I would be remiss if I didn’t mention the expert musical direction of Nicholas James Connell. He not only made this extremely talented cast sound amazing, but assembled the off-stage orchestra that accompanied the ensemble so expertly throughout the evening. There were several moments where the ensemble sound (of the cast) was so good - whether it was a perfectly placed note or a ringing chord, that really made me take a moment and think “Wow….nice job Mr. Musical Director….that sounded GREAT.”

Finally, I have to mention the extremely talented design team. The versatile and well used (again, thanks to Paul D.) set design of Eric Levenson, which was enhanced by the extremely creative (and at often times humorous) projection work of Seaghan McKay and the lighting design of Jeff Adelberg. Of course, without a costume designer, we’d be looking at God only knows what on stage, so I have to mention Tyler Kinney who designed the costumes, which were well done and suited each character perfectly.

All in all, this was a show that I would highly recommend to everyone. In the past, when I when I’ve listened to the recording or when I saw the show, it really felt like the focus was really on Diana and what she was going through. In SpeakEasy’s production of ‘Next To Normal’, Paul Daigneault and the cast succeed in allowing you to see the show from the perspective of each of the characters and how they’re being affected, which makes for a much more interesting, rewarding, and enjoyable experience.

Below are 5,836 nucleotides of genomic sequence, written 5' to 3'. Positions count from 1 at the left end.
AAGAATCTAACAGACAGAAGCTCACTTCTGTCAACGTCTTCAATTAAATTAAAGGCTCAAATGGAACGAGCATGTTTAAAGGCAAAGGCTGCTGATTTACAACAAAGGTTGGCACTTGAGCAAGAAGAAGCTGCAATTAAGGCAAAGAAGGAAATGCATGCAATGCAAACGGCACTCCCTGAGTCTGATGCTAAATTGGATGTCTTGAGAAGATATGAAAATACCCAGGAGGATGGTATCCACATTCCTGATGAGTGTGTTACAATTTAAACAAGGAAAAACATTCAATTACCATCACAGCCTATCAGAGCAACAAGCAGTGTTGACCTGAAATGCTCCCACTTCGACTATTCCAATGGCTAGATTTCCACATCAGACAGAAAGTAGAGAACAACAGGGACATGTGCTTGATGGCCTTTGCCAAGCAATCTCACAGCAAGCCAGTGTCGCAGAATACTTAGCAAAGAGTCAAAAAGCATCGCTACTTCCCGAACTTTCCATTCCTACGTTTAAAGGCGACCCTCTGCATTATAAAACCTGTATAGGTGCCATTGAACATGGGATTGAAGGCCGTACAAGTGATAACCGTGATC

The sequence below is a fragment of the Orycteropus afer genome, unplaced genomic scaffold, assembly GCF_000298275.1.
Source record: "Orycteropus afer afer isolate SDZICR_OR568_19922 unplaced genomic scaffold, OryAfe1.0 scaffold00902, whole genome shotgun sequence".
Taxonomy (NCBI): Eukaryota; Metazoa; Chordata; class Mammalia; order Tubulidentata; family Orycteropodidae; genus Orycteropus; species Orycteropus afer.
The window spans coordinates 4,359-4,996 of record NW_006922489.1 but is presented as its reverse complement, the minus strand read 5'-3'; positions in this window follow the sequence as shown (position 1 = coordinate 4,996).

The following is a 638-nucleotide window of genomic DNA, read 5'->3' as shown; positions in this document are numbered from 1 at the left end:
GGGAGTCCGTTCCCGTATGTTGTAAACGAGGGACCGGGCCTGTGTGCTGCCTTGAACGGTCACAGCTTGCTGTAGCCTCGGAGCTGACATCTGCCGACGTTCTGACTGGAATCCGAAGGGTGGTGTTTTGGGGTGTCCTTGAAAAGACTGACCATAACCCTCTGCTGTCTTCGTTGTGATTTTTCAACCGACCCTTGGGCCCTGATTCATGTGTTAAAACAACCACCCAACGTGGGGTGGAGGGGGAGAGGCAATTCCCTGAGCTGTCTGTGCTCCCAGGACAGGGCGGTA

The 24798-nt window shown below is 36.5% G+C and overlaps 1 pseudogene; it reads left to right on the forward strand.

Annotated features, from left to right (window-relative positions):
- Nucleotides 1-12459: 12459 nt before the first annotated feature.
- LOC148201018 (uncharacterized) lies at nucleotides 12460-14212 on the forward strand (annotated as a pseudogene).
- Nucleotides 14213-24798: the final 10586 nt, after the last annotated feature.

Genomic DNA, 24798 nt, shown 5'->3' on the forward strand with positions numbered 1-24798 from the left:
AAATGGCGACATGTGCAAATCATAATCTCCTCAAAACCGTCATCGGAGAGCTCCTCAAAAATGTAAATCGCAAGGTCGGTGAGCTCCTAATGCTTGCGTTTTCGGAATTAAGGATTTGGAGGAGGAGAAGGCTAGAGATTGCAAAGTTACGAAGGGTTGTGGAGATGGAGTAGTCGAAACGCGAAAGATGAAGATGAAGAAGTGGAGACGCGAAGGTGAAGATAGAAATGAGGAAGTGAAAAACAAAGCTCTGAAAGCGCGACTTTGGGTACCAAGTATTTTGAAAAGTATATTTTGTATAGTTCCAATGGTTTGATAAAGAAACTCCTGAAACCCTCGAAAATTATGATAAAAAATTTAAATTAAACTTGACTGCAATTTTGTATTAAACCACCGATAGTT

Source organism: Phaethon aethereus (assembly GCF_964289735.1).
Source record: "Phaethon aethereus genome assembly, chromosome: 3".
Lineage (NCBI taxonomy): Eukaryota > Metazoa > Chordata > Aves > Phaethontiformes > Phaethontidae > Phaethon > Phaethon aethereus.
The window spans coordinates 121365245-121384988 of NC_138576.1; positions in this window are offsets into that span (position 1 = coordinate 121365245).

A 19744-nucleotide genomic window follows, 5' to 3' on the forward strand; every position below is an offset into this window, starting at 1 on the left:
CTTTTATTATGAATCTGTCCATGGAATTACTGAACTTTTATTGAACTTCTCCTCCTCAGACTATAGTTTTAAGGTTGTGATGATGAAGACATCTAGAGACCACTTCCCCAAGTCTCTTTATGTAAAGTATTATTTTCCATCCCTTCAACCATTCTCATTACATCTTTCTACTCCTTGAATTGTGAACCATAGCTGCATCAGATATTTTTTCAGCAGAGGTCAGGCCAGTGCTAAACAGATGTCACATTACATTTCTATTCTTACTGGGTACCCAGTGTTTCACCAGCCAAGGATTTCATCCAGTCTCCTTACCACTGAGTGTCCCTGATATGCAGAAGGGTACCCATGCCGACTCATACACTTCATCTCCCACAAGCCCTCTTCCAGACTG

Go HERE now to get your tickets…….

Here are some pictures from the production: 

All photos were taken by Craig Bailey/Perspective Photo

From left: Sarah Drake, Christopher Chew, Kerry A. Dowling

From left: Michael Tacconni, Kerry A. Dowling, Christopher Chew

Kerry A. Dowling

From left: Chris Caron, Kerry A. Dowling

From left: Sarah Drake, Michael Levesque


BosGuy said...

So glad to see you enjoyed the Boston production. I agree with your review and am very glad I saw the show. I tend to be more attracted to 'fluff' shows and shy away from what I think may be heavier subjects, but this is worth the see.

BTW - love the new word you taught in your post "hoosegow" I did look it up and now I'm waiting for an opportunity to slip it into conversation. :-o

Ur-spo said...

I felt I was there, thanks to your thorough analysis.

cb said...

It looks really intriguing!